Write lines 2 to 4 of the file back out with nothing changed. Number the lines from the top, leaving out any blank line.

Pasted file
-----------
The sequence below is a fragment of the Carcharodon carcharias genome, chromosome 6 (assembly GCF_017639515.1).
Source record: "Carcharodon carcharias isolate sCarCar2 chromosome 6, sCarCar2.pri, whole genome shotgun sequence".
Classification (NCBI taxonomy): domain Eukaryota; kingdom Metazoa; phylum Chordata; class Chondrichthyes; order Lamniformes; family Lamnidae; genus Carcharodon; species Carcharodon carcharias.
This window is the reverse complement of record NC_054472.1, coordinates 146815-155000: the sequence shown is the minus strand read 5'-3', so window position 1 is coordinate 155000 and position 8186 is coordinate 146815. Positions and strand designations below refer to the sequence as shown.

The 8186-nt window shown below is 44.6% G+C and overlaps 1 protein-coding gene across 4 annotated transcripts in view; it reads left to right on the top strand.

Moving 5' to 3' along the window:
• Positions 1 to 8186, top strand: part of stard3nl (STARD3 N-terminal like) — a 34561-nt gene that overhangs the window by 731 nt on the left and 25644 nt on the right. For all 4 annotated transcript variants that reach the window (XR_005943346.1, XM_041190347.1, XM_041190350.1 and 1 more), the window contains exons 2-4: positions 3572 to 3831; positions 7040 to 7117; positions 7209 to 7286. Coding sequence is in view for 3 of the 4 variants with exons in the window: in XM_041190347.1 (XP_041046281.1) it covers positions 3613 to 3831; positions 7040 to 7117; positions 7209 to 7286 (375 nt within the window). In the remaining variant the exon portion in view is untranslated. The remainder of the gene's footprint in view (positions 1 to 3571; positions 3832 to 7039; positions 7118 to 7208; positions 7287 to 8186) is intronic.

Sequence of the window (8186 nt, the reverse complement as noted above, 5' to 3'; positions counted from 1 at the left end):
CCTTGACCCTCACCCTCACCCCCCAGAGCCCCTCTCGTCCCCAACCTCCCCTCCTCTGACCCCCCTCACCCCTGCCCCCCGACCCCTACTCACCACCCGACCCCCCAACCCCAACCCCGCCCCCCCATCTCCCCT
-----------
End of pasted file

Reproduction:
Source record: "Carcharodon carcharias isolate sCarCar2 chromosome 6, sCarCar2.pri, whole genome shotgun sequence".
Classification (NCBI taxonomy): domain Eukaryota; kingdom Metazoa; phylum Chordata; class Chondrichthyes; order Lamniformes; family Lamnidae; genus Carcharodon; species Carcharodon carcharias.
This window is the reverse complement of record NC_054472.1, coordinates 146815-155000: the sequence shown is the minus strand read 5'-3', so window position 1 is coordinate 155000 and position 8186 is coordinate 146815. Positions and strand designations below refer to the sequence as shown.